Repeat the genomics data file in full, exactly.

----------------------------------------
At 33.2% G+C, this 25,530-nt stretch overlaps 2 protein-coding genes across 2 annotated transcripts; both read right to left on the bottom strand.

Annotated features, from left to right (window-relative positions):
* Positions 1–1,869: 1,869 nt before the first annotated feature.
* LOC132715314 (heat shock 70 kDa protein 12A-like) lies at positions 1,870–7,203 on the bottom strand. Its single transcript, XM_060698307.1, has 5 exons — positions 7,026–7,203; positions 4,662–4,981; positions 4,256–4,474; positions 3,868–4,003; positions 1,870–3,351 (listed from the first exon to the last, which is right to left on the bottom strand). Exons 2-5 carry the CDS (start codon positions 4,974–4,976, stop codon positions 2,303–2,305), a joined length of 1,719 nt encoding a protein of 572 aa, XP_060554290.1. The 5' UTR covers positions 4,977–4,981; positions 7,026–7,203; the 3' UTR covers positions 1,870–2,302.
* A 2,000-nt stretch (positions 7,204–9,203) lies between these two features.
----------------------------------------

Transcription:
At 33.2% G+C, this 25,530-nt stretch overlaps 2 protein-coding genes across 2 annotated transcripts; both read right to left on the bottom strand.

Annotated features, from left to right (window-relative positions):
* Positions 1–1,869: 1,869 nt before the first annotated feature.
* LOC132715314 (heat shock 70 kDa protein 12A-like) lies at positions 1,870–7,203 on the bottom strand. Its single transcript, XM_060698307.1, has 5 exons — positions 7,026–7,203; positions 4,662–4,981; positions 4,256–4,474; positions 3,868–4,003; positions 1,870–3,351 (listed from the first exon to the last, which is right to left on the bottom strand). Exons 2-5 carry the CDS (start codon positions 4,974–4,976, stop codon positions 2,303–2,305), a joined length of 1,719 nt encoding a protein of 572 aa, XP_060554290.1. The 5' UTR covers positions 4,977–4,981; positions 7,026–7,203; the 3' UTR covers positions 1,870–2,302.
* A 2,000-nt stretch (positions 7,204–9,203) lies between these two features.